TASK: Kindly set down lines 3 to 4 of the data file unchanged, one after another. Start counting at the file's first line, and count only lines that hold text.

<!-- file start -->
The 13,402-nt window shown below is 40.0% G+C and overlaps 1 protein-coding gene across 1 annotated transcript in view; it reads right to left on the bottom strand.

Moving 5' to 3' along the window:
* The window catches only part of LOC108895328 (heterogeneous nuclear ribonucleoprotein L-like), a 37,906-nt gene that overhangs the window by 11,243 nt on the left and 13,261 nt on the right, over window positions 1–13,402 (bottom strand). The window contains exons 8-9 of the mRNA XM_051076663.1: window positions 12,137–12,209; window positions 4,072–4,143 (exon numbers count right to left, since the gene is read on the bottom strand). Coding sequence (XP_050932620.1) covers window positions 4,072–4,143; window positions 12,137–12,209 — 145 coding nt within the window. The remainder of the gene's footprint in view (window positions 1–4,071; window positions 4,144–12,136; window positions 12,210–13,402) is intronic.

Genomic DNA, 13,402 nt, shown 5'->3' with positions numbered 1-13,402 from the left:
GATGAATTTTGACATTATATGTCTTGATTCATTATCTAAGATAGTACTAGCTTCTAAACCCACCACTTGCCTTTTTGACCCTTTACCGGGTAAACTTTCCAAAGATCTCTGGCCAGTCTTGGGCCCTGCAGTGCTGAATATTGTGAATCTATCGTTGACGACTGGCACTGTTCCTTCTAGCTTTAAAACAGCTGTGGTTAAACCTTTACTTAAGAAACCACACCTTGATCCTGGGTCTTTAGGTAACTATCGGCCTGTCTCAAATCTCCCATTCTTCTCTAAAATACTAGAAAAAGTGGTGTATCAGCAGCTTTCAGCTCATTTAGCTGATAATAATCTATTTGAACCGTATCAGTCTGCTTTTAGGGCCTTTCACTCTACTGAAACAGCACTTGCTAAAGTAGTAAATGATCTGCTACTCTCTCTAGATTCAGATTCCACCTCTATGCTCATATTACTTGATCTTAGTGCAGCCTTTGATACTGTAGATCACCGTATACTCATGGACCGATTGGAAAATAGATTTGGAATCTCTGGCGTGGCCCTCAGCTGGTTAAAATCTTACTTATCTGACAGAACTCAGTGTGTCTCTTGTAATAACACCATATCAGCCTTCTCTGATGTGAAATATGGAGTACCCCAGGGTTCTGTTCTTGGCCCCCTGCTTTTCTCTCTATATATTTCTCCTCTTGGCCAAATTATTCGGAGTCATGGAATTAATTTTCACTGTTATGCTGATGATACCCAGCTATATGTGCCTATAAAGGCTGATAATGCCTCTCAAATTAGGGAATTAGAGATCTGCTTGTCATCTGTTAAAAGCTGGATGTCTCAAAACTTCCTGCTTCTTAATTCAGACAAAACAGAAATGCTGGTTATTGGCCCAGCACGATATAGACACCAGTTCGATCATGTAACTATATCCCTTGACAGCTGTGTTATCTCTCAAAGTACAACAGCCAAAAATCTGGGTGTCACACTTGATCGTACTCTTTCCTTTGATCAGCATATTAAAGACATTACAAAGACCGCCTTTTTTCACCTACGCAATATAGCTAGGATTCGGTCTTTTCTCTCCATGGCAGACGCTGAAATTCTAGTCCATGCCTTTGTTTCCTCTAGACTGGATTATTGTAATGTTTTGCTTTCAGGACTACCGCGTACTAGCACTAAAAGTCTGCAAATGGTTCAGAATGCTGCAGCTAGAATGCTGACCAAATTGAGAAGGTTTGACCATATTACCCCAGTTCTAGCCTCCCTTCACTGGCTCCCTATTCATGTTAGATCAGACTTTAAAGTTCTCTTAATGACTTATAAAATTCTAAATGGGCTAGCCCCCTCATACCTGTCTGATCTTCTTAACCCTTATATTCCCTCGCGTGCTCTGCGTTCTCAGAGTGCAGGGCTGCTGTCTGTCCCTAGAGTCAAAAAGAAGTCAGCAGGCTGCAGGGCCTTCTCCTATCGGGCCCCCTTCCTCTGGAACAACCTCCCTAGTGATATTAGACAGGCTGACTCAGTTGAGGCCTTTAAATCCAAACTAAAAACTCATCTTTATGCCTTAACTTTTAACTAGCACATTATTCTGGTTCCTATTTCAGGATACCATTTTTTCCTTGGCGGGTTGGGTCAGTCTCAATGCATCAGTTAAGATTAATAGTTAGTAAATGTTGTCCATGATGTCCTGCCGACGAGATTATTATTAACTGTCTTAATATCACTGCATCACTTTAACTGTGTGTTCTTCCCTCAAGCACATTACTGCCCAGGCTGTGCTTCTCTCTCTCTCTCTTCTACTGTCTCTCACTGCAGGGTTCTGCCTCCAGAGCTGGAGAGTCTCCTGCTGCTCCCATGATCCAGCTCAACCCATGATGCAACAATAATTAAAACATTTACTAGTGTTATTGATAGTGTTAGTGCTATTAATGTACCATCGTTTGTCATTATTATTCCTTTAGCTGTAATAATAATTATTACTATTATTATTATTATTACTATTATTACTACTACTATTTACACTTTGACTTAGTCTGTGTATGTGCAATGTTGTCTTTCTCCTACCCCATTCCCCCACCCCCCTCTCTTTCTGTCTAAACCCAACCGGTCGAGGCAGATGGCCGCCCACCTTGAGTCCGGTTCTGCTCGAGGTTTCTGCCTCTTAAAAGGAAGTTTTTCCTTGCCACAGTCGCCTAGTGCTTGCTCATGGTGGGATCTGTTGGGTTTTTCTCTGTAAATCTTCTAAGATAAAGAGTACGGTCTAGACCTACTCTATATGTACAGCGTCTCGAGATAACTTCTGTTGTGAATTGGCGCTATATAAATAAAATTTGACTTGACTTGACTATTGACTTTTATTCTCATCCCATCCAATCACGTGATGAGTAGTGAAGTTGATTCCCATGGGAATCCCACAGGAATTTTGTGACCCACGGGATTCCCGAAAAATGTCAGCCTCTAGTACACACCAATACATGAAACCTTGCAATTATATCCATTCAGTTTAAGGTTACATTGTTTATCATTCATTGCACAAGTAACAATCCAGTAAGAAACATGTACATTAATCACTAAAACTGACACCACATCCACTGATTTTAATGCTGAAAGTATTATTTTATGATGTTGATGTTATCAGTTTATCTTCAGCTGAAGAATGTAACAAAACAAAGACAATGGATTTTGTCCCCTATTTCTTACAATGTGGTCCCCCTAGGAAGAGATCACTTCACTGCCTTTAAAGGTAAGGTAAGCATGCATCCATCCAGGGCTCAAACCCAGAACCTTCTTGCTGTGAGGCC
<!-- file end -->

* The window catches only part of LOC108895328 (heterogeneous nuclear ribonucleoprotein L-like), a 37,906-nt gene that overhangs the window by 11,243 nt on the left and 13,261 nt on the right, over window positions 1–13,402 (bottom strand). The window contains exons 8-9 of the mRNA XM_051076663.1: window positions 12,137–12,209; window positions 4,072–4,143 (exon numbers count right to left, since the gene is read on the bottom strand). Coding sequence (XP_050932620.1) covers window positions 4,072–4,143; window positions 12,137–12,209 — 145 coding nt within the window. The remainder of the gene's footprint in view (window positions 1–4,071; window positions 4,144–12,136; window positions 12,210–13,402) is intronic.

Genomic DNA, 13,402 nt, shown 5'->3' with positions numbered 1-13,402 from the left: